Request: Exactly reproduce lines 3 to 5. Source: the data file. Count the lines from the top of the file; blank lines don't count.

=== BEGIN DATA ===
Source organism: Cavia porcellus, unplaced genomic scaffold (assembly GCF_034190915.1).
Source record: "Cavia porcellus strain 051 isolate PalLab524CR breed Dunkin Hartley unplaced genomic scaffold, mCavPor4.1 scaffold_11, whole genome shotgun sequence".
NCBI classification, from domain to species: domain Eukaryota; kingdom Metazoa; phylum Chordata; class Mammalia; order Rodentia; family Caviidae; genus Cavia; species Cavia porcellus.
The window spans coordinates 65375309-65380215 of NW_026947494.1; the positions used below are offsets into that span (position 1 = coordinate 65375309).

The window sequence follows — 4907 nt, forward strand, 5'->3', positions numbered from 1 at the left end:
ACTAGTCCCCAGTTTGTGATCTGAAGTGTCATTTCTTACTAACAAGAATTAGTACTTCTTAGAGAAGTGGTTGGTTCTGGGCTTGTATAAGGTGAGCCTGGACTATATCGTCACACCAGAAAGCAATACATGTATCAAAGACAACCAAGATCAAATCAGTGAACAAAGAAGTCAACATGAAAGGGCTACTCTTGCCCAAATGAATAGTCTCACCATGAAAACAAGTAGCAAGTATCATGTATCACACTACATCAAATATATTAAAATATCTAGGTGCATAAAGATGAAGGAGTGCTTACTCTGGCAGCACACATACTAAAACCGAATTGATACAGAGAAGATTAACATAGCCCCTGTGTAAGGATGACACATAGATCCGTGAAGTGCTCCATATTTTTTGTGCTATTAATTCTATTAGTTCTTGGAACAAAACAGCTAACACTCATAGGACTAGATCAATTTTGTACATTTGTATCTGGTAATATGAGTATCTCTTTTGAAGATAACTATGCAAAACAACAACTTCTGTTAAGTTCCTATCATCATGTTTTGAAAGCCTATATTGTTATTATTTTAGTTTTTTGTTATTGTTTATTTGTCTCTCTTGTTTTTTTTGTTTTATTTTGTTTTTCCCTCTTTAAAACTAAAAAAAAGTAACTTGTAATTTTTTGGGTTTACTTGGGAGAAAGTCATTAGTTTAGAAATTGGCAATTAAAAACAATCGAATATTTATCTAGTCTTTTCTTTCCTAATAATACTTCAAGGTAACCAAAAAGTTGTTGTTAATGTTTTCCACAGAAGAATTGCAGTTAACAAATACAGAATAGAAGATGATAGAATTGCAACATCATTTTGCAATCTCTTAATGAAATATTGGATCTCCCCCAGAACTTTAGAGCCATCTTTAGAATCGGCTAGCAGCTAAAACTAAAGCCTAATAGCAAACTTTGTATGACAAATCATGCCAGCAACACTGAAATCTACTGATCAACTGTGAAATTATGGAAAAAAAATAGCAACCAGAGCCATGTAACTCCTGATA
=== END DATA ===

NCBI classification, from domain to species: domain Eukaryota; kingdom Metazoa; phylum Chordata; class Mammalia; order Rodentia; family Caviidae; genus Cavia; species Cavia porcellus.
The window spans coordinates 65375309-65380215 of NW_026947494.1; the positions used below are offsets into that span (position 1 = coordinate 65375309).

The window sequence follows — 4907 nt, forward strand, 5'->3', positions numbered from 1 at the left end: